Most employers in Kentucky want to provide a safe and productive work environment for their employees. However, sometimes incidents come up following the discipline of an employee especially if the employee is ultimately terminated. Depending on the circumstances surrounding the employee’s claim, accusations of wrongful termination may follow. It is important for employers and employees to understand what constitutes wrongful termination.
What is wrongful termination?
A case of wrongful termination exists if an employer allegedly let a worker go for an illegal reason. For example, if an employer fires an employee for being a “whistleblower” or for a discriminatory reason, the employee may have grounds for a wrongful termination claim. Otherwise, employment in Kentucky is “at-will” meaning an employer does not need a reason to fire an employee, as long as the termination does not violate the law or public policy. Note that if an employee has an employment contract or collective bargaining agreement then the terms of that contract must be honored if the employee is being disciplined or fired.
How can employers defend themselves against wrongful termination claims?
Employers who wish to defend themselves against claims of wrongful termination will have to show that their actions were not based on discrimination, a violation of company policy, union activities or in retaliation to a report of unlawful behavior on the part of the employer. It is important to note that there are no laws that specifically protect workers from being wrongfully terminated. Instead, a wrongful termination claim can only be based on a breach of federal law or state law.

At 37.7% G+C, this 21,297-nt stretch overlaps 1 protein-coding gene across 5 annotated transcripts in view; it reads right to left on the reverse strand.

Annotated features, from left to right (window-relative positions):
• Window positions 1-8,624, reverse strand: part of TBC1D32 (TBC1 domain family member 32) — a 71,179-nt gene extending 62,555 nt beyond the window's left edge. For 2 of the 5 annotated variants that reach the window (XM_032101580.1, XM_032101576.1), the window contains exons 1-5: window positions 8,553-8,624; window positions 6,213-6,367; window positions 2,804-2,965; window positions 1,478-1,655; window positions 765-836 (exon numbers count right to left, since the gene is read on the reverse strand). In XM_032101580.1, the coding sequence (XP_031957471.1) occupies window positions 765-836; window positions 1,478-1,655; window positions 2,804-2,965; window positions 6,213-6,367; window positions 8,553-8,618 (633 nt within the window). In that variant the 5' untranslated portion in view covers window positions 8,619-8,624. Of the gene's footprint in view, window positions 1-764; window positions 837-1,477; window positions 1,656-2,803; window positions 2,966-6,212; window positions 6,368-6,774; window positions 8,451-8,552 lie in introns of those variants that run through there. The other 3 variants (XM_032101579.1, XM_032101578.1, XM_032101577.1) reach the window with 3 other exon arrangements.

Don’t let a wrongful termination derail you
Workers who believe they have a viable wrongful termination claim will want to explore all their options for resolving the situation. Similarly, if an employer is facing a wrongful termination or retaliation claim they will want to know all of their options for defending against the claim. Ultimately, it is important for both sides to come to a resolution that they both feel is fair, whether this is through out-of-court negotiations or through the litigation process.